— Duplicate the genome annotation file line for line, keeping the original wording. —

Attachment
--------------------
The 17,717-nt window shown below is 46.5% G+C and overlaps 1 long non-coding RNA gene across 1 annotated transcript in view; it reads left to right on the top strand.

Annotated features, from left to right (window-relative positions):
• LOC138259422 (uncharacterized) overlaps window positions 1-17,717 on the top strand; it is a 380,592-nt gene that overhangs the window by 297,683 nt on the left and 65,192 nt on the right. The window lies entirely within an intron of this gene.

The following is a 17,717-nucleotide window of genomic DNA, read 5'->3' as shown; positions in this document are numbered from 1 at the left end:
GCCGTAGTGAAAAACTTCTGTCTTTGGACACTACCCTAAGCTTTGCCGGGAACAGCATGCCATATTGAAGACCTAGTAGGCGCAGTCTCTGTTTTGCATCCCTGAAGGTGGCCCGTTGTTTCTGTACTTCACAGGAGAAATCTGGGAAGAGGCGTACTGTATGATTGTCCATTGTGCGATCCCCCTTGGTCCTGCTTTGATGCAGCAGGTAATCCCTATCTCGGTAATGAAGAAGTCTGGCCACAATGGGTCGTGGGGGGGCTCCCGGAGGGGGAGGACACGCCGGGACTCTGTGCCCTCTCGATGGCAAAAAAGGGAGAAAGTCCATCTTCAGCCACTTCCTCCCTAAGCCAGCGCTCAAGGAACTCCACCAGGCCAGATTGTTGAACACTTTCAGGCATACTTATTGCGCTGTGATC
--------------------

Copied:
The 17,717-nt window shown below is 46.5% G+C and overlaps 1 long non-coding RNA gene across 1 annotated transcript in view; it reads left to right on the top strand.

Annotated features, from left to right (window-relative positions):
• LOC138259422 (uncharacterized) overlaps window positions 1-17,717 on the top strand; it is a 380,592-nt gene that overhangs the window by 297,683 nt on the left and 65,192 nt on the right. The window lies entirely within an intron of this gene.

The following is a 17,717-nucleotide window of genomic DNA, read 5'->3' as shown; positions in this document are numbered from 1 at the left end:
GCCGTAGTGAAAAACTTCTGTCTTTGGACACTACCCTAAGCTTTGCCGGGAACAGCATGCCATATTGAAGACCTAGTAGGCGCAGTCTCTGTTTTGCATCCCTGAAGGTGGCCCGTTGTTTCTGTACTTCACAGGAGAAATCTGGGAAGAGGCGTACTGTATGATTGTCCATTGTGCGATCCCCCTTGGTCCTGCTTTGATGCAGCAGGTAATCCCTATCTCGGTAATGAAGAAGTCTGGCCACAATGGGTCGTGGGGGGGCTCCCGGAGGGGGAGGACACGCCGGGACTCTGTGCCCTCTCGATGGCAAAAAAGGGAGAAAGTCCATCTTCAGCCACTTCCTCCCTAAGCCAGCGCTCAAGGAACTCCACCAGGCCAGATTGTTGAACACTTTCAGGCATACTTATTGCGCTGTGATC